Bullish sentiments have returned to stocks after the Federal Reserve pivot announcement of the benchmark rates at last week’s FOMC meeting. The Fed’s projection of at least three rate cuts totaling 0.75% next year sent yields tumbling lower and renewed interest in stocks and other financial assets.
Investors believe the Fed will be successful in taming stubbornly high inflation and achieving a soft landing without pushing the U.S. economy into recession.
Whether the Fed will be successful in its attempt at a soft landing in 2024 may depend heavily on various factors, including the number of rate cuts, inflationary pressures, economic conditions, geopolitical events, and the U.S. Presidential Election in the coming year.
After an explosive stock market rally after the Federal Reserve’s FOMC meeting last Wednesday, December 13, the S&P 500 Index (SPX) generated a doji chart on Thursday. It was soon followed by a similar doji formation on Friday, coinciding with triple witching expiration.
A single doji candlestick is a rare chart occurrence, suggesting market indecision as neither the bulls nor bears are in control. Having two consecutive doji candles is extremely rare and warns of significant market indecision.
The double doji signals a temporary trend pause and a potential sharp reversal of the existing trend. The first candle represents market indecision, while the second doji reaffirms this indecision.
A doji pattern represents a cross on the chart, showing the opening price and closing price are close to each other. Double doji can consist of any combination of any four different types of doji candlestick patterns – doji (neutral), long-legged doji (depends on f doji occurs after a prolonged uptrend or downtrend), gravestone doji (bearish), and dragonfly doji (bullish).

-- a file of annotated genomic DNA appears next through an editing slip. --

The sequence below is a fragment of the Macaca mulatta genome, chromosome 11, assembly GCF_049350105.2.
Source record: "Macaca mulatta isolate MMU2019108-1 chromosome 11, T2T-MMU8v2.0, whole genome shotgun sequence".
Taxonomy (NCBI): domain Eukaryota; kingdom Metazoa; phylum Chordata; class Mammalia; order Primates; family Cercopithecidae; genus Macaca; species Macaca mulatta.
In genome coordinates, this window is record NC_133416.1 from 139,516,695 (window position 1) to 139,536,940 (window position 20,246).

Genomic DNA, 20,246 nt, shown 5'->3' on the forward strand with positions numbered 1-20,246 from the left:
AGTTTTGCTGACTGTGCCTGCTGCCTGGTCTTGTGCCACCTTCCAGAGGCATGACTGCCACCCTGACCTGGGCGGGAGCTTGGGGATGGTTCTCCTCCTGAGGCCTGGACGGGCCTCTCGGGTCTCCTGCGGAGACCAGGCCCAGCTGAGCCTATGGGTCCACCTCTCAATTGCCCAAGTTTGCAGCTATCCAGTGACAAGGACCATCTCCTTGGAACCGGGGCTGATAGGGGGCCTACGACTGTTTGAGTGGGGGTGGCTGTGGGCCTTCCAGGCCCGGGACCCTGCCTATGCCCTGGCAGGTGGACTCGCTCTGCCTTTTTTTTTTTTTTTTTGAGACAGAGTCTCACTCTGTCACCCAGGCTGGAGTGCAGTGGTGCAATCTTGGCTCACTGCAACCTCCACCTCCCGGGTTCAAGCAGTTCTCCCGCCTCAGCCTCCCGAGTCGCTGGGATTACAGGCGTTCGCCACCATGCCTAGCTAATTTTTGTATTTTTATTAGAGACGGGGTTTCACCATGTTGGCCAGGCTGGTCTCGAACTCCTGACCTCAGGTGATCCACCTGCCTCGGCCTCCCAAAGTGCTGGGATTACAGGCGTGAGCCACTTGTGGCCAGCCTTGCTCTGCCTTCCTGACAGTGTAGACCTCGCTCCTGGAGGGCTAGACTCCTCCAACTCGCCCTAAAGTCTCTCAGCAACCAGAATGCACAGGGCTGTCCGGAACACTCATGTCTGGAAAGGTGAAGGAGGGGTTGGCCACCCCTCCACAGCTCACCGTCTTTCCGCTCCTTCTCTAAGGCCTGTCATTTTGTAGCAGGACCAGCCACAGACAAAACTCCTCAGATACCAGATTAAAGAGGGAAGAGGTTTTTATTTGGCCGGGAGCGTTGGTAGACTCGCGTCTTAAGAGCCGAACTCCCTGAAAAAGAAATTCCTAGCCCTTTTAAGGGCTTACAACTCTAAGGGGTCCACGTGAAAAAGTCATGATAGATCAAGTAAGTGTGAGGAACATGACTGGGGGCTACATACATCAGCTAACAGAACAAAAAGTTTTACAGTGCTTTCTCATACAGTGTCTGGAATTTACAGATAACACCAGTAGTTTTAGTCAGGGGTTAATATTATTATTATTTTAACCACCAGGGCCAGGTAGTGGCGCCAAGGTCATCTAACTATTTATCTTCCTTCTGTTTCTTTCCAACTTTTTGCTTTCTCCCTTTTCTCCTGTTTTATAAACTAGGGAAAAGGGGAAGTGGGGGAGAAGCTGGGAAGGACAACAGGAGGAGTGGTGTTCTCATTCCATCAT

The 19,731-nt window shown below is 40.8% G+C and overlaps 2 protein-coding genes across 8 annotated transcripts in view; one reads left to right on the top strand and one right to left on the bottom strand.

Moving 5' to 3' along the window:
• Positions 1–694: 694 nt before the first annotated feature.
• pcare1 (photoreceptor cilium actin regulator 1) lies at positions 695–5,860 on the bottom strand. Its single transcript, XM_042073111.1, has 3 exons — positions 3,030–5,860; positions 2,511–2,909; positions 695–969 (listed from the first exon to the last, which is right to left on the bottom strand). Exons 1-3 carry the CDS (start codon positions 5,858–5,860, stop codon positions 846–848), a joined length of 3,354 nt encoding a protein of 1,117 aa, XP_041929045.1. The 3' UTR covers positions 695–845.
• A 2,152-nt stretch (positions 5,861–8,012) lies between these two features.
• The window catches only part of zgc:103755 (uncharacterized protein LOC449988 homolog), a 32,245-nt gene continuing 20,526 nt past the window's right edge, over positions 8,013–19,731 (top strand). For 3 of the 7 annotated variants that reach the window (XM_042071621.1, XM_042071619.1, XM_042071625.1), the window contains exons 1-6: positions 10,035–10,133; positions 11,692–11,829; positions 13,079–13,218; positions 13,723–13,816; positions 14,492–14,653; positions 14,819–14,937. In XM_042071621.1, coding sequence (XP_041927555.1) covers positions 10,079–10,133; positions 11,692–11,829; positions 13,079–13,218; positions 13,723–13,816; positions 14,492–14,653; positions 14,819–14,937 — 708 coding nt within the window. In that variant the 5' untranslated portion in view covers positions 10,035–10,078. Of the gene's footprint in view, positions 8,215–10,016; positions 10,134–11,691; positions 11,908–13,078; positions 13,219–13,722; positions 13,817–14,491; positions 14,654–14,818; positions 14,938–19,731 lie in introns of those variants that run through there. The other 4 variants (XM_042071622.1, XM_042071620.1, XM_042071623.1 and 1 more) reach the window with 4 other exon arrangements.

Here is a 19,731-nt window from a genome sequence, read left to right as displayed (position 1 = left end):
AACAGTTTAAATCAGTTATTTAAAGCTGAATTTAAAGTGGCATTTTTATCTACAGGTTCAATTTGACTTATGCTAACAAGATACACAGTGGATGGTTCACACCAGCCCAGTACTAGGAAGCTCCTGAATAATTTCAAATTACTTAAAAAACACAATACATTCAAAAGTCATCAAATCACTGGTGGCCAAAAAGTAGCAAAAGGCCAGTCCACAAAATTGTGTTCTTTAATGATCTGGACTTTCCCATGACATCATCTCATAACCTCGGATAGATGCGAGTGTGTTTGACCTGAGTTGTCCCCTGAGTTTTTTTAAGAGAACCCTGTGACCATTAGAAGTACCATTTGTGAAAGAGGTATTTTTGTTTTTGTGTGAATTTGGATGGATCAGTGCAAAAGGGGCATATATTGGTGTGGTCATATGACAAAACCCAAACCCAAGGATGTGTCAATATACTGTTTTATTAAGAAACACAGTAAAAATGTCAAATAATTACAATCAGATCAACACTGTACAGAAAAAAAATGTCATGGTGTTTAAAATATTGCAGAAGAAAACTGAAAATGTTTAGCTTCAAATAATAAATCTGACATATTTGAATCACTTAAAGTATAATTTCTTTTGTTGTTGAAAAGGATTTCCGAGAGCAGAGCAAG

The significance of two consecutive doji candlesticks trading in the same direction depends on the prevailing trend. The wicks of the doji also show equal-length vertical lines on either side of the day’s trading range.
Suppose the double doji appears in an upward trend accompanied by bearish indicators (i.e., overbought conditions, lack of market breadth, negative divergence in price momentum, etc.). In that case, it can lead to a bearish reversal. However, if a double doji appears in a downward trend with bullish indicators, this can lead to a bullish reversal.
In conclusion, a double doji candlestick is extremely rare, typically occurring in a volatile market with sharp price actions, signaling market indecision. If the pattern occurs at the top of a prolonged uptrend, it warns that the bulls may be tired, and a possible reversal of the existing trend is imminent.
Will a near-term market pullback alleviate an overbought condition, leading to the resumption of the long-term structural bull?